Not so long ago, Saudi Crown Prince Mohammed ibn Salman was lauded by the West as the man who would drag his country into the modern world.
Then came the assassination of journalist Jamal Khashoggi—a Washington Post columnist and a persistent critic of the prince, but also a Muslim Brother—tortured and put to death in the Istanbul Saudi Consulate.
And suddenly, the kingdom is everyone’s enemy.
Apparently, the consulate was bugged by the Turkish security establishment which is busy leaking more and more gruesome details to the Turkish press—from the horrendous torture to which Khashoggi was subjected to blood-chilling accounts of the saw used to cut the body into pieces. A forensic Turkish team dispatched to the consulate found damning evidence of the crime.
More details were published by the media in the United States. The New York Times revealed that most members of the Saudi team that came to the consulate before Khashoggi’s arrival were members of the security establishment or close associates of MBS; there was even a pathologist. There is now no doubt that the assassination had been carried out at the instigation, if not on the order, of the crown prince himself.
In short, this was the savage killing of a defenseless man by an execution team inside the Saudi consulate—not something carried out in some lonely place under cover of the night by some unidentified assailants, and therefore difficult to investigate. Here, the deed left too many traces that could not be eradicated for Western countries to turn a blind eye to what had taken place.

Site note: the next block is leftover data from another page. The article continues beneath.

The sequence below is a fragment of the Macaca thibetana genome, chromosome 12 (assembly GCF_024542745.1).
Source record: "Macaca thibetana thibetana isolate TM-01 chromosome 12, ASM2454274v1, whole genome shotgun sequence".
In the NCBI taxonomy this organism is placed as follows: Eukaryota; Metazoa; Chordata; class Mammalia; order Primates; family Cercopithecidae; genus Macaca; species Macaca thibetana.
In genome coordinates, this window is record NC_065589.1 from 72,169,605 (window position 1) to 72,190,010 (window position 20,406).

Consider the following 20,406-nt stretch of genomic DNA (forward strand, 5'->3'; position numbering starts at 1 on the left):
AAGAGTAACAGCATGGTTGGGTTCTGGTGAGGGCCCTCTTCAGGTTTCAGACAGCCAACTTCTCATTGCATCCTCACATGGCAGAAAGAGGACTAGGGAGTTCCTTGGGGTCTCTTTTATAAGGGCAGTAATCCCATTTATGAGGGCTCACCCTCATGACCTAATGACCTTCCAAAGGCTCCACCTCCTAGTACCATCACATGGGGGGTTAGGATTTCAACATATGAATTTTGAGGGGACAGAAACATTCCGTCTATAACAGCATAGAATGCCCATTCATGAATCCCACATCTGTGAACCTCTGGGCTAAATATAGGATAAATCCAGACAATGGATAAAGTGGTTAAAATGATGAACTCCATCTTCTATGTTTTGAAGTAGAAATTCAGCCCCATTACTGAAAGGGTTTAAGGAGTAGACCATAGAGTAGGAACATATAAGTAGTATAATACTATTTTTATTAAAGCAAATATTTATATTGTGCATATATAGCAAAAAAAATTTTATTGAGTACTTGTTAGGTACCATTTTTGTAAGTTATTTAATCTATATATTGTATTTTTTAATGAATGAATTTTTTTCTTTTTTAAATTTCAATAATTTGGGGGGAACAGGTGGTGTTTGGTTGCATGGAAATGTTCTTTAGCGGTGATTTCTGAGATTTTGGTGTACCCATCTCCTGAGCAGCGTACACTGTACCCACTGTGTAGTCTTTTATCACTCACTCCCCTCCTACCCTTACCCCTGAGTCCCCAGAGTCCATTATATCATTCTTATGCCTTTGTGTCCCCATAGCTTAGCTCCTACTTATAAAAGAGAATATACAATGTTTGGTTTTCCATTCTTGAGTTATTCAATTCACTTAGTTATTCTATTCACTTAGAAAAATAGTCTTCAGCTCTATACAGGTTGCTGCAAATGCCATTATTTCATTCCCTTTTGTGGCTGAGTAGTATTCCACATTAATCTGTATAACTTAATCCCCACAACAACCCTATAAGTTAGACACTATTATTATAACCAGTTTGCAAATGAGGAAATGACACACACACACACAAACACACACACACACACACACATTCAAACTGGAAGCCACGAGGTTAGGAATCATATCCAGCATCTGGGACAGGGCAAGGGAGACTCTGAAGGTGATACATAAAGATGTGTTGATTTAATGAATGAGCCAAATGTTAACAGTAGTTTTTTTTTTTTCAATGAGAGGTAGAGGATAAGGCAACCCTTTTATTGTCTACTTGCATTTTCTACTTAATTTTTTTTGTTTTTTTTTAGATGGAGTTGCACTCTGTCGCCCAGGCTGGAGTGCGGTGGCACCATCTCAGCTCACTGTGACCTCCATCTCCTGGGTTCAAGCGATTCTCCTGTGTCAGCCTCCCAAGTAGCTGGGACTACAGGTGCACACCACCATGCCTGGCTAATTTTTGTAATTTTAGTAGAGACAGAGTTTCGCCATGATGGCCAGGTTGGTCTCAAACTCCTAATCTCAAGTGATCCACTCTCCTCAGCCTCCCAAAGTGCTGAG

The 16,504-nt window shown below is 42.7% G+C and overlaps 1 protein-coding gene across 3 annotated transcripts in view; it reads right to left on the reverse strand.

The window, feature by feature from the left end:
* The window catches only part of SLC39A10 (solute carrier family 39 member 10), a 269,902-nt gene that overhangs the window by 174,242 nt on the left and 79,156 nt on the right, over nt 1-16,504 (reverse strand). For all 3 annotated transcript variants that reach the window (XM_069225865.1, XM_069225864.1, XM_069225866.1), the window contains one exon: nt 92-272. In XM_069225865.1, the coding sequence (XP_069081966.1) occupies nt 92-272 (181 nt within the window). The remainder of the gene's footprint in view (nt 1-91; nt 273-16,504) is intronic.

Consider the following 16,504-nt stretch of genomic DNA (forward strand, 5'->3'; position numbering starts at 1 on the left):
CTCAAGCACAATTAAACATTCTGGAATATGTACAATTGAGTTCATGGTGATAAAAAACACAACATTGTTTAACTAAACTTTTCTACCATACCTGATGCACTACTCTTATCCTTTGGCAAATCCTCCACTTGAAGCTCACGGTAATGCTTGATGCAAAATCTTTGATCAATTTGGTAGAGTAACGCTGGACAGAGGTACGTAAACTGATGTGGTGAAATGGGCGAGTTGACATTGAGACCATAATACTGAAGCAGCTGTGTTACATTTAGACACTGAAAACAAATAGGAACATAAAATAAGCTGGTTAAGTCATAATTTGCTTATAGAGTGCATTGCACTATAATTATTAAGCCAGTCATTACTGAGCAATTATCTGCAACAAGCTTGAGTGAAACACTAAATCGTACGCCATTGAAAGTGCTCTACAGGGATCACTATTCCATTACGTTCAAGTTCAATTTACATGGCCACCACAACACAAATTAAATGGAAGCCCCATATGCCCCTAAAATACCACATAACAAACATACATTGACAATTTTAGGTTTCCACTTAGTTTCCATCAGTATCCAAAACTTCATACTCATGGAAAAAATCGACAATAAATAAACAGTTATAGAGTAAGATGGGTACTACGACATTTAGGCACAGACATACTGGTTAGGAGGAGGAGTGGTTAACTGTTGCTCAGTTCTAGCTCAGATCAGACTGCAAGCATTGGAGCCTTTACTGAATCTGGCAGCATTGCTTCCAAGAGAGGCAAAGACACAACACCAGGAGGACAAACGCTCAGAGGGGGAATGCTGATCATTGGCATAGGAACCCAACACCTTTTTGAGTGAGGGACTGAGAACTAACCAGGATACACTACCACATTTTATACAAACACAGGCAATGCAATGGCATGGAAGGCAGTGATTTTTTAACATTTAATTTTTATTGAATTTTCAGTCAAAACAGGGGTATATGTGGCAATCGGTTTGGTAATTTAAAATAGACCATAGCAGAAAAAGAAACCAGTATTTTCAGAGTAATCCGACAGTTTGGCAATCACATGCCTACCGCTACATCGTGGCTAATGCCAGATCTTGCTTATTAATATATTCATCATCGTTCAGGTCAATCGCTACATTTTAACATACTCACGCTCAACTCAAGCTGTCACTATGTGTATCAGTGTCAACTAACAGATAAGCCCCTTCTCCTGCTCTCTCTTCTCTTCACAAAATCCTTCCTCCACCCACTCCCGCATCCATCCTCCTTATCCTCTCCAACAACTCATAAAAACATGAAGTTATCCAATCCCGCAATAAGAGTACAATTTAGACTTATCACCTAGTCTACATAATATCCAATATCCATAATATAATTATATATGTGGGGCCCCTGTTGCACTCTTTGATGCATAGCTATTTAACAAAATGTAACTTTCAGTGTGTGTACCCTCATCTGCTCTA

It was a rude awakening for the supporters of the young prince. They had hoped to see the kingdom, led by the family of the descendants of its founder, and ruled according to the Sharia, go through a quiet palace revolution under the leadership of the prince.
Yet MBS is (still?) the country’s strong man, and in past years, he has initiated Saudi’s foreign, security and economic policies. He had pledged to free the kingdom of its dependence on oil and to set up a new economic system based on state-of-the art industry, high-tech, tourism and entertainment. He even did away with some of the limitations on women’s activities. He also embarked on a war again the Houthis in Yemen and forced the Lebanese prime minister to resign—neither moves being overly successful. Nevertheless, it seems that he was so sure of himself that he sanctioned a heinous crime and is now busy fabricating denials and explications that no one will believe, but which may be accepted for reasons of realpolitik.
We are not there yet. The media, major television channels such as CNN, American global telecommunications hub Comcast and others, including the president of the International monetary fund, Christine Lagarde, have spontaneously decided to boycott “Davos in the desert” the forthcoming economic forum due to be held later this month convened by the Crown Prince to encourage investments to promote his economic vision. On the other hand, Saudi Arabia is a major player in the fight against Iran; it is expected to increase its oil production to make up for Iranian exports that will be severely curtailed by new American sanctions at the beginning of November.